After untangling myself from the mass of riders on the start line and making it back to the car, a display of fine Italian driving followed. We edged out of our parking spot and in behind the team cars and in front of the team buses and trucks. We followed the caravan through the neutral area behind a Liquigas team car and decided that they probably knew the best way out of the city, so we sat an uncomfortable (at least it was for me) 2ft from their bumper. The rest of the day followed a pattern. Race along the freeway, cut across country to the race route, wait with the locals for 10 or 15 minutes for the race to pass through, run back to the car, race along the freeway, repeat. Each time we stopped the local clubs in all their shapes, sizes and colors had taken a ride out watch the race go by. It was like watch a parade on the history of cycling clothing.
We did this all the way through to the climb of LeMánie where we eventually stopped long enough for my stomach to settle with the help of one of the best coffees I have ever had. The landscape had transformed from the flat farmlands outside Milan to the lush Caps that take you over to the Med. At this point the race had ignited. The crash had happened. The peleton had split, and favorites were missing from the lead group. The race was on. When they came past us on the climb they were strung out into a series of small groups, there was a lot of pain on show and gaps between wheels. At this point they had about 90km to go, and anyone that wouldn’t get back on before Capo Berta or The Cipressa was not going to figure in the final result. That was some big names, Thor, Cav, Oscar. Thor came past on Van Summeren’s wheel with a mixture of pain and anger all over his face. Van Summeren didn’t look much better.
Back to the car, and we raced down to the base of the Poggio. At this point we were on coarse ahead of the race, and had clear roads all the way over the Poggio into San Remo. This wouldn’t have been the way I would have chosen to go over the Poggio for the first time (in a Mercedes at 80kph) but it was good enough to get us to the finish area and onto the Farnese Vini Neri team bus to watch the finish live on TV.
CATEGORIES: From The Saddle,Races
The full Start Village photo essay is here »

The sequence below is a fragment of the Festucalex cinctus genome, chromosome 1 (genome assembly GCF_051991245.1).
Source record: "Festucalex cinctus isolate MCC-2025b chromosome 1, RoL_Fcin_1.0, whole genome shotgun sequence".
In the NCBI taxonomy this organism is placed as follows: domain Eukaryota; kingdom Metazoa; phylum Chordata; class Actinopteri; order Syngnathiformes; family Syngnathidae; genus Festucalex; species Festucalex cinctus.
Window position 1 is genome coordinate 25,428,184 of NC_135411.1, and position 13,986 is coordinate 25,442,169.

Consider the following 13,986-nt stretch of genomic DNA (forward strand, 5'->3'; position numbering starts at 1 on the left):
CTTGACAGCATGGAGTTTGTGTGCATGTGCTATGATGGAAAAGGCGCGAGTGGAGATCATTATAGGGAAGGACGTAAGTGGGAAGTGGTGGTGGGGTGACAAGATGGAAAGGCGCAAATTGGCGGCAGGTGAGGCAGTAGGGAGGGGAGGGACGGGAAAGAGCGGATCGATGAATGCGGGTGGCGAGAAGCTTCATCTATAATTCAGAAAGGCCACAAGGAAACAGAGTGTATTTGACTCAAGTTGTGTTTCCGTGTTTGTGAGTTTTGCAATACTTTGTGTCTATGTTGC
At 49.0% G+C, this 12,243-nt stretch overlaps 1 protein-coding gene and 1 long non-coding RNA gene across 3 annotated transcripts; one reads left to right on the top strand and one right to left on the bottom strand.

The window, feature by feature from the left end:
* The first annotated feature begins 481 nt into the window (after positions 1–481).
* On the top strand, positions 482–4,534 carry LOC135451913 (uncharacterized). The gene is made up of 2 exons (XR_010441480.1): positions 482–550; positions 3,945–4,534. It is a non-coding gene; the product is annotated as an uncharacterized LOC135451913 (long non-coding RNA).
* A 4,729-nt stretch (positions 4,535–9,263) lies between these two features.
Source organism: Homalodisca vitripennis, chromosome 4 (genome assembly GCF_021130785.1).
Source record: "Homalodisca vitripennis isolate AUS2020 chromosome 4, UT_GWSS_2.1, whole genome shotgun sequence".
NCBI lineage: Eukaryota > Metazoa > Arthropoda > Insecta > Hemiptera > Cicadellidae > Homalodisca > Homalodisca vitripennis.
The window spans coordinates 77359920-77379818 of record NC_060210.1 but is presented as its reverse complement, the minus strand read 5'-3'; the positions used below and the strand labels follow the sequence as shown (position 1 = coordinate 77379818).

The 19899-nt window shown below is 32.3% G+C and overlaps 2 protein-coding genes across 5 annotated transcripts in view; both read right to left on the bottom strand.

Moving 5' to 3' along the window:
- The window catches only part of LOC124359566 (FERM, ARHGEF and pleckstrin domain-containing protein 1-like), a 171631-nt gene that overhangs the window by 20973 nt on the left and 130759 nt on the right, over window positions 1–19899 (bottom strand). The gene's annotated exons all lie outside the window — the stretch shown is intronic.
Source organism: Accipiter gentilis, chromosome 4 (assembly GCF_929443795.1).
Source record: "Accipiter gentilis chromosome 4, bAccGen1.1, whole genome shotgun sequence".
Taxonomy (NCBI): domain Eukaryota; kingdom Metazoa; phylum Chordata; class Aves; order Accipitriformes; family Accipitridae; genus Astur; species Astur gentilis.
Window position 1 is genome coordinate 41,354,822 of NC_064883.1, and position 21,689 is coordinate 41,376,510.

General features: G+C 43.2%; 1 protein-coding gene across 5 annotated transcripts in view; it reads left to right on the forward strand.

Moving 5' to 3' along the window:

There is a pace and pattern in a start village before a race that is pretty special to be a part of. I was lucky enough to get an all areas press pass for Milan San Remo (Thank you Specialized!) that gave me access to areas that, as a fan, I spent most of my time questioning what I was doing there. It is a little uncanny standing next to the current world champion and the previous one, and hearing them talk about the upcoming classics over the next few weeks. We arrived in Milan at 8.30am long before the first team bus and cars had arrived at the start area. It was already starting to buzz with Tifosi and press. Phase One of the pre-race begins with the lumbering arrival of the buses and team cars into the start area. Curtains drawn, they pull up one by one, with fans rushing to peer through the curtain cracks, hoping to get a glimpse of a rider – I actually heard one guy claim “that is Ballan’s leg!” Mechanics remove bikes from racks and the parade of bikes begins. Perfectly built and pristine, bikes are lined up for public viewing by the team buses (but no touching – the unsaid rule). This moment, maybe more than any, is the biggest sales pitch for any brand in the bike business. I wanted to buy 4 bikes after that first hour.
Then, just as the fans are distracted by the bikes, Phase two begins, and there is a mad dash to sign-on. Riders emerge from the buses and in one movement are on bikes and off. In these instances I saw some of the best bike handling skills I have ever seen. Riders track-stop and hop their way through gaps in the crowds that they have no business getting through. Some go slow, soaking up the adoration (Ballan). Others move slow, looking for people they know (all the Italians). Some are “escorted” and have their race face on (Posatto and Cancellara). Others are magnets for everything and everyone (Boonen and Thor), and some riders go sit in a car and contemplate the pain that is about to ensue.
Phase three is a general milling around, as riders wait for the call-to-line. Some use it as a time to talk with ex teammates, and some use it as a time to apologize to riders they took down in a crash the previous week (actually heard that). The more popular riders get mobbed by press or fans, or both. Some riders you want to go up and hug and tell them it will all be ok (Henrich Hausler made me cry once after losing this race by the width of a tub and then collapsing on the road in tears). Others like Greipel look like they might punch you in the face (although I told him after the race “nice ride” and he didn’t, so he is ok). Then before you know it, the general milling turns into a start line and the team cars are lined up and ready to roll. It was at this point that I found myself stuck in the middle of a very large group of riders behind 6-foot barriers. The best way out might have been to get a “backy” with George Hincapie to the end of the neutral zone, but instead I found a gap and ran for our follow car. Next thing you know I am getting nauseous in the back of car for the next 6 hours.